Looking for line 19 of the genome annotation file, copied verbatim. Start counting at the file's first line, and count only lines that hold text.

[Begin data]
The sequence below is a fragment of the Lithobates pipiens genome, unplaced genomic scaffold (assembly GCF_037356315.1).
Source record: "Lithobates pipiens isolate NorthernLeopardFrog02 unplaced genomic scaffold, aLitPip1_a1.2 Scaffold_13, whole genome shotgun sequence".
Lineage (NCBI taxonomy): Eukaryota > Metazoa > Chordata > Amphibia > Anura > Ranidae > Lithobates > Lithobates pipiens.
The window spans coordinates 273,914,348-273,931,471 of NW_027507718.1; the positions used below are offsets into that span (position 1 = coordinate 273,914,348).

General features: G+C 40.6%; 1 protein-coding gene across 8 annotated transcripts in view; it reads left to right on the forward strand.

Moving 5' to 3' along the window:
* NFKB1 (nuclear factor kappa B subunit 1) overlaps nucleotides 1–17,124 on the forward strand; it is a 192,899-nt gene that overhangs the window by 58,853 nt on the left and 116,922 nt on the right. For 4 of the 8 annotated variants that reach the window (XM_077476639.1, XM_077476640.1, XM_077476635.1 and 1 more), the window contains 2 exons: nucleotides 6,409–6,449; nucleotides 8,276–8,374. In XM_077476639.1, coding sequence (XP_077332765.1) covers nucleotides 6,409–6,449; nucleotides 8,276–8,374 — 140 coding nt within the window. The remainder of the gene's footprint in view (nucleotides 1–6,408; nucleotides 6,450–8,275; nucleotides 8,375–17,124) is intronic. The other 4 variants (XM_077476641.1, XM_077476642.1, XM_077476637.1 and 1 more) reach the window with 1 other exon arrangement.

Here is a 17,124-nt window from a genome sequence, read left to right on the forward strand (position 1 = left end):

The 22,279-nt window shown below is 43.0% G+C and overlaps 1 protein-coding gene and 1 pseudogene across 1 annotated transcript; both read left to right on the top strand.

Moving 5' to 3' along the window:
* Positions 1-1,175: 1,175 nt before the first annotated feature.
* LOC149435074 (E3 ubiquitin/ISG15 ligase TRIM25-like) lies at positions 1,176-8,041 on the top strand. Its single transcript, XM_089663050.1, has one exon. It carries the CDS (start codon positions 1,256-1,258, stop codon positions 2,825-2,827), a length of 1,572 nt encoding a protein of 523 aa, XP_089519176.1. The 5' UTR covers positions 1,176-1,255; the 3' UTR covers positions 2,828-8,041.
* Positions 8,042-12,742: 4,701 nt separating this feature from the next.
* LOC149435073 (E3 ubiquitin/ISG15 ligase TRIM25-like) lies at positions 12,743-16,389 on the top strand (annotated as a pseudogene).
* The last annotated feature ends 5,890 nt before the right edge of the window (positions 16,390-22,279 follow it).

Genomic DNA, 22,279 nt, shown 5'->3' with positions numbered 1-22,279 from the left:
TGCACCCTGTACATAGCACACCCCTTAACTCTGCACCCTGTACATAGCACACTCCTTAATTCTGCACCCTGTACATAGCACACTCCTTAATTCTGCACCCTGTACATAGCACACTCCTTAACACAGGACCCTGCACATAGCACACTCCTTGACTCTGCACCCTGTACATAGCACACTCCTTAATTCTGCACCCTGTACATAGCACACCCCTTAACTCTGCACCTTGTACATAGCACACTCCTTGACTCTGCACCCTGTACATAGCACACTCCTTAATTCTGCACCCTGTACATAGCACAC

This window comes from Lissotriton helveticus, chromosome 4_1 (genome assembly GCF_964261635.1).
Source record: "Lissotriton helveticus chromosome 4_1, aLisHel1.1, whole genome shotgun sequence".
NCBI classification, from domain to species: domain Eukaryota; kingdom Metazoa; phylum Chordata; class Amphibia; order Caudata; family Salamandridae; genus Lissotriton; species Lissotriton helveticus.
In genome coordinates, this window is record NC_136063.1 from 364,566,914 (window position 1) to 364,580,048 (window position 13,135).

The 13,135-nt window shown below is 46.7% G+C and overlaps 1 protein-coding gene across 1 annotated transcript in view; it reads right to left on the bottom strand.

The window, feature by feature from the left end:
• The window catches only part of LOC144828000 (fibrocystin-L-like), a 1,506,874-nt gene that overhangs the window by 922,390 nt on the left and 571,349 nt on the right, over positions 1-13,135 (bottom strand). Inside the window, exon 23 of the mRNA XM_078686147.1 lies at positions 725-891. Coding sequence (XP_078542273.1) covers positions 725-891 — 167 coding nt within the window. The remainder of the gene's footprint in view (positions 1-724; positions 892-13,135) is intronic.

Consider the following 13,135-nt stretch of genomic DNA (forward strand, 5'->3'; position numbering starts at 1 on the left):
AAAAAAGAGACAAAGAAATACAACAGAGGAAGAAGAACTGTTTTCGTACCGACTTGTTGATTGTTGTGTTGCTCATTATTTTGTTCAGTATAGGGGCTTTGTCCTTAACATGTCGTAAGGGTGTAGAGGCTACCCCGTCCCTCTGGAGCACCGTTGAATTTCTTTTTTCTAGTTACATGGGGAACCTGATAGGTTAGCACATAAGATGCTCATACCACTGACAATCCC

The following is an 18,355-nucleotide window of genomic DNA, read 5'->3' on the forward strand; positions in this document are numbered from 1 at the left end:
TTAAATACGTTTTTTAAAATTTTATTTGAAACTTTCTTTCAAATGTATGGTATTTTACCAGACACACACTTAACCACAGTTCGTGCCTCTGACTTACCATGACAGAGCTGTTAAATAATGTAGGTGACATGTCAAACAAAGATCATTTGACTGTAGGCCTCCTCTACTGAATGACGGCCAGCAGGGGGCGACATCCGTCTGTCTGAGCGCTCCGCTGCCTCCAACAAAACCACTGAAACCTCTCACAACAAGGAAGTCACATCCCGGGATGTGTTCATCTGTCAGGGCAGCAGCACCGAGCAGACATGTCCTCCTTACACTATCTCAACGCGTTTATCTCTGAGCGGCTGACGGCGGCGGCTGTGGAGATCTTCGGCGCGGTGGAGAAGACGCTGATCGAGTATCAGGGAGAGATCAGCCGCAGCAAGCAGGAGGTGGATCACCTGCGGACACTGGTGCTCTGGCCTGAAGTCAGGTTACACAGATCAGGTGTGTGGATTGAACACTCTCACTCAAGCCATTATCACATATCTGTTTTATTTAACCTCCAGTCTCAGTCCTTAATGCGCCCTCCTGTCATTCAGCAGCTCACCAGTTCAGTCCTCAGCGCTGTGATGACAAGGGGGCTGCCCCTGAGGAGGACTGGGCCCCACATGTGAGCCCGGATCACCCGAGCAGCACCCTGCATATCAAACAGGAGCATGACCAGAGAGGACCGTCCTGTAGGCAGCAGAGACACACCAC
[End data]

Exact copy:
Source record: "Lissotriton helveticus chromosome 4_1, aLisHel1.1, whole genome shotgun sequence".